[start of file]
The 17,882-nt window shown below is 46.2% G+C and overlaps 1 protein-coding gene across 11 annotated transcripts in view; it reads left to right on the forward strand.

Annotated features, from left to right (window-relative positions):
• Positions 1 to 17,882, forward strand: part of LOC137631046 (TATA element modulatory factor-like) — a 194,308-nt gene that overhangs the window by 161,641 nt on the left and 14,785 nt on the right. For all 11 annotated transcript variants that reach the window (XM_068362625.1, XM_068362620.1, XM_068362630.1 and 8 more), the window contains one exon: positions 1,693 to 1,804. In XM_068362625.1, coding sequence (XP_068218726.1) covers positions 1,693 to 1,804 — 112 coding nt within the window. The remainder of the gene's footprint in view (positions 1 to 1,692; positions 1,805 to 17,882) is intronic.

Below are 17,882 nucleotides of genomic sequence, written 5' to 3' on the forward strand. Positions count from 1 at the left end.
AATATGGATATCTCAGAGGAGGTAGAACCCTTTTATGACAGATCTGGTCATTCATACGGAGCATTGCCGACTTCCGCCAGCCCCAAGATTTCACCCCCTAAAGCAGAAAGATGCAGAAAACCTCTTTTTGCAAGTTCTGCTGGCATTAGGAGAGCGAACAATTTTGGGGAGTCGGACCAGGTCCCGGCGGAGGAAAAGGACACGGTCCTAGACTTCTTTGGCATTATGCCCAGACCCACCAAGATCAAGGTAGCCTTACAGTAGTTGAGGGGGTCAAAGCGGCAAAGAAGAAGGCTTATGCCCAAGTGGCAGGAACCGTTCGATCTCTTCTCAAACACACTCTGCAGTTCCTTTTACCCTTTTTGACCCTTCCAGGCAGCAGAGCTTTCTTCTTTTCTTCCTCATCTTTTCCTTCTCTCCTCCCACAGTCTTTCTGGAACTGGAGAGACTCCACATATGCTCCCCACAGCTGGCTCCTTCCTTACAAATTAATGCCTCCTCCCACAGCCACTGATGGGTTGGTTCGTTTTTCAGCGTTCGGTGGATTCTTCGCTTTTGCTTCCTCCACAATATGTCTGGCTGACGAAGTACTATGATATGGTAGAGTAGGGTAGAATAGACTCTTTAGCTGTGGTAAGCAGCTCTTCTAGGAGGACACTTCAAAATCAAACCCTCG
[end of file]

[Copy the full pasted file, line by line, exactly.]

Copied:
The 17,882-nt window shown below is 46.2% G+C and overlaps 1 protein-coding gene across 11 annotated transcripts in view; it reads left to right on the forward strand.

Annotated features, from left to right (window-relative positions):
• Positions 1 to 17,882, forward strand: part of LOC137631046 (TATA element modulatory factor-like) — a 194,308-nt gene that overhangs the window by 161,641 nt on the left and 14,785 nt on the right. For all 11 annotated transcript variants that reach the window (XM_068362625.1, XM_068362620.1, XM_068362630.1 and 8 more), the window contains one exon: positions 1,693 to 1,804. In XM_068362625.1, coding sequence (XP_068218726.1) covers positions 1,693 to 1,804 — 112 coding nt within the window. The remainder of the gene's footprint in view (positions 1 to 1,692; positions 1,805 to 17,882) is intronic.

Below are 17,882 nucleotides of genomic sequence, written 5' to 3' on the forward strand. Positions count from 1 at the left end.
AATATGGATATCTCAGAGGAGGTAGAACCCTTTTATGACAGATCTGGTCATTCATACGGAGCATTGCCGACTTCCGCCAGCCCCAAGATTTCACCCCCTAAAGCAGAAAGATGCAGAAAACCTCTTTTTGCAAGTTCTGCTGGCATTAGGAGAGCGAACAATTTTGGGGAGTCGGACCAGGTCCCGGCGGAGGAAAAGGACACGGTCCTAGACTTCTTTGGCATTATGCCCAGACCCACCAAGATCAAGGTAGCCTTACAGTAGTTGAGGGGGTCAAAGCGGCAAAGAAGAAGGCTTATGCCCAAGTGGCAGGAACCGTTCGATCTCTTCTCAAACACACTCTGCAGTTCCTTTTACCCTTTTTGACCCTTCCAGGCAGCAGAGCTTTCTTCTTTTCTTCCTCATCTTTTCCTTCTCTCCTCCCACAGTCTTTCTGGAACTGGAGAGACTCCACATATGCTCCCCACAGCTGGCTCCTTCCTTACAAATTAATGCCTCCTCCCACAGCCACTGATGGGTTGGTTCGTTTTTCAGCGTTCGGTGGATTCTTCGCTTTTGCTTCCTCCACAATATGTCTGGCTGACGAAGTACTATGATATGGTAGAGTAGGGTAGAATAGACTCTTTAGCTGTGGTAAGCAGCTCTTCTAGGAGGACACTTCAAAATCAAACCCTCG